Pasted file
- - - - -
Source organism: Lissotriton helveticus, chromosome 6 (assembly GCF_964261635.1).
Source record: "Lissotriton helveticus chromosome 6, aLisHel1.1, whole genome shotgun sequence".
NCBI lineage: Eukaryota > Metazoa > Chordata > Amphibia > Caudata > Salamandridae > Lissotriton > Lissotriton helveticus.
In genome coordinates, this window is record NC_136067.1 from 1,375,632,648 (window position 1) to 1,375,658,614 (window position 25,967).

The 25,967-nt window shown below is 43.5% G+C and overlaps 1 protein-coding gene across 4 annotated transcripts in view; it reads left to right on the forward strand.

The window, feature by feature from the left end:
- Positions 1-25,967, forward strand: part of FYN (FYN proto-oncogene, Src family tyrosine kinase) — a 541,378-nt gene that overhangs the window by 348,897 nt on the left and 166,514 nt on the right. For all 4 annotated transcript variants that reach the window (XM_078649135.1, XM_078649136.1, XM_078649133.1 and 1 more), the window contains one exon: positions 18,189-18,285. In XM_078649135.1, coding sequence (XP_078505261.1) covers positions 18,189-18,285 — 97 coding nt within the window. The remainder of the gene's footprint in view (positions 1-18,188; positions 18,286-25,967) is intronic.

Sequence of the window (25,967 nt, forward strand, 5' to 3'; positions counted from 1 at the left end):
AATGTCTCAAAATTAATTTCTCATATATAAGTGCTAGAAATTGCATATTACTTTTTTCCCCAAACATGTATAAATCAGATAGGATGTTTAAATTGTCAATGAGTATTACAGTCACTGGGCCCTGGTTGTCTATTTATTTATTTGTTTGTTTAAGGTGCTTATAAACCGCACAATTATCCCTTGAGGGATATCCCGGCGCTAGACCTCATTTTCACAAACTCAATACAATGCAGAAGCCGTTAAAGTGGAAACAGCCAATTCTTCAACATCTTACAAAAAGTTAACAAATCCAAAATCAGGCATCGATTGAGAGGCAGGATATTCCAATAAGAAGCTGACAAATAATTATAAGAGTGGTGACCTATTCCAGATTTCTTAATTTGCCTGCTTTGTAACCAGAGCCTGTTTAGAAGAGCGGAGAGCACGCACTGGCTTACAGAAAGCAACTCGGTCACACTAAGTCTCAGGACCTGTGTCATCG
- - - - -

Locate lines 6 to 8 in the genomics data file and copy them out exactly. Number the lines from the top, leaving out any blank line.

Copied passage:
The window, feature by feature from the left end:
- Positions 1-25,967, forward strand: part of FYN (FYN proto-oncogene, Src family tyrosine kinase) — a 541,378-nt gene that overhangs the window by 348,897 nt on the left and 166,514 nt on the right. For all 4 annotated transcript variants that reach the window (XM_078649135.1, XM_078649136.1, XM_078649133.1 and 1 more), the window contains one exon: positions 18,189-18,285. In XM_078649135.1, coding sequence (XP_078505261.1) covers positions 18,189-18,285 — 97 coding nt within the window. The remainder of the gene's footprint in view (positions 1-18,188; positions 18,286-25,967) is intronic.

Sequence of the window (25,967 nt, forward strand, 5' to 3'; positions counted from 1 at the left end):